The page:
In New York City today, the Brooklyn Bridge is still standing, but dozens of buildings have eclipsed the Woolworth Building as the tallest in Manhattan, including the Freedom Tower. National Geographic and other publications have written about a coming new “super-tall” breed of skyscraper arriving on the NYC skyline.


Dubai Then

Dubai was settled in 1833. These picture from the early 20th century shows modest houses, palm trees and sandy beaches on the natural harbor.


Dubai Now

Dubai has now a brand new, modern city that is attracted international designers and architects. Gone are the small brick houses and palm fronds. Dubai has embarked on a skyscraper-building binge that is one part Las Vegas and one part Manhattan. This includes  the world’s tallest structure, the Burj Khalifa, an astonishing building that is twice as tall as the Empire State Building.


Tokyo Then

Tokyo was officially founded in 1899, but it was already the political and cultural center of Japan. The city was built with railways in mind, and this picture shows that public transit took priority. In 1923 the Great Kantō earthquake devastated the city.


Tokyo Now

Tokyo is now the world’s most populous metropolitan area, with high density living arrangements in residential towers. The city is now building a mile-high tower designed to be the world’s tallest building.


Statue of Liberty Then

The Statue of Liberty when it was under construction in Paris, circa 1884. It was a gift of the people to France to America. The formal name of the landmark is “The Statue of Liberty Enlightening the World.” New York had to launch a fundraising drive in 1884 to be able to erect a pedestal to hold the statue, and the city received more than 120,000 donations, many for less than a $1.00; the goal was to raise $100,000 but they ended up raising $102,000.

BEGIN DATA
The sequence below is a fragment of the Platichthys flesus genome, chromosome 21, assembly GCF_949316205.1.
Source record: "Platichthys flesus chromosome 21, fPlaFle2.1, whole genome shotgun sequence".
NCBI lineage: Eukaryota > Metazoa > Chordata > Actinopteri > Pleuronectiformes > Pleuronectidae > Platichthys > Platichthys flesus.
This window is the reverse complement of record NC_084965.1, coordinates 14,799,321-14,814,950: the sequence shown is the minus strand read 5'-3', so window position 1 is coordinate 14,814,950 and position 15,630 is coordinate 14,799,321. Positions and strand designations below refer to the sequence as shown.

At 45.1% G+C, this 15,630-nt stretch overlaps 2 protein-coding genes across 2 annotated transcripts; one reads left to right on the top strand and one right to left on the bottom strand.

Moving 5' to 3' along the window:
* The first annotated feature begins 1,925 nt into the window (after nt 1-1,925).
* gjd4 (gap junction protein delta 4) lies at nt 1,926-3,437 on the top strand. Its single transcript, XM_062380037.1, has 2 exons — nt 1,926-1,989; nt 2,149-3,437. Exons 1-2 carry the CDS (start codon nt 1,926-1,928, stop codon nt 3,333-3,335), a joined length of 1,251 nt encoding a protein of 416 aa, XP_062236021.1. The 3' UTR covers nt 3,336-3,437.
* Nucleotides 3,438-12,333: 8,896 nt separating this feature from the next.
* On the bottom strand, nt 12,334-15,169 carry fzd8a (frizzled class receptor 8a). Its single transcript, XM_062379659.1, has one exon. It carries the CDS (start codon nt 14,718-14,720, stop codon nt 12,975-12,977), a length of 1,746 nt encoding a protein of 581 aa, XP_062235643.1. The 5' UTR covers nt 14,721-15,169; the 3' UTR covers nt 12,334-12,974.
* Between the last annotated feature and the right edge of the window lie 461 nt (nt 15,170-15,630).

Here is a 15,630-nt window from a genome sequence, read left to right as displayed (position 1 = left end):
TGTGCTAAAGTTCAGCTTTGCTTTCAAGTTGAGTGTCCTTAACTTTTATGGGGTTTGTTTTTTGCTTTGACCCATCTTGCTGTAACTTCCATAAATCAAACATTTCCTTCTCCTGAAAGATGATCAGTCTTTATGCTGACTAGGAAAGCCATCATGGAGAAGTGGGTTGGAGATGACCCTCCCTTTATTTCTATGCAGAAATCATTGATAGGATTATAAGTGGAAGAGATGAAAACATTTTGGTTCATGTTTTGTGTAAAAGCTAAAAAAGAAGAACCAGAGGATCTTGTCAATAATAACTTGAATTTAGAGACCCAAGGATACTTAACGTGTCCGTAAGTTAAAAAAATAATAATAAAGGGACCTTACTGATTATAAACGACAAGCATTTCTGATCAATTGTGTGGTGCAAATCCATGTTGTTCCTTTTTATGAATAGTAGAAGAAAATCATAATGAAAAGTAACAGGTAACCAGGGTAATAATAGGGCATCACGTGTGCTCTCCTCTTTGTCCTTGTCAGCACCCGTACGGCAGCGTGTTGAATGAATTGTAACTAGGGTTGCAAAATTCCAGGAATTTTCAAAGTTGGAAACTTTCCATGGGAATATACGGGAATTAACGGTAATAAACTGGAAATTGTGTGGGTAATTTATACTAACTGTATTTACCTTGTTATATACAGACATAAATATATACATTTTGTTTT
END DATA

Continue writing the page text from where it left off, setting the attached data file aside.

Statue of Liberty Now

The neoclassical statue now resides in its own park on Liberty Island, right off New York Harbor. A new Statue of Liberty Museum began construction in 2016 and is projected to open in 2019. The project has a budget of $70 million and will allow more people to enjoy the landmark, as the island currently accommodate only 20% of visitors. Inside the museum will be a movie and exhibits chronicling the history of the statue.


Piccadilly Circus, London Then

Shaftesbury Avenue is a popular street in London’s West End named for the Earl of Shafesbury. This is the view of Shaftesbury Ave. from Piccadilly Circus in 1940.


Piccadilly Circus, London Now

Shaftesbury Avenue is still a popular street which borders Chinatown. The street is now illuminated, and the buses and streetcars include those coming from Chinatown.


Times Square Then

This is an aerial view of Times Square in 1967. During the 60s and 70s, Times Square was a red light district, filled with seedy clubs, peep shows and adult theaters.  The area originally got its name from the Times Tower, built by the New York Times in 1904; prior to the construction, the area was known as Longacre Square.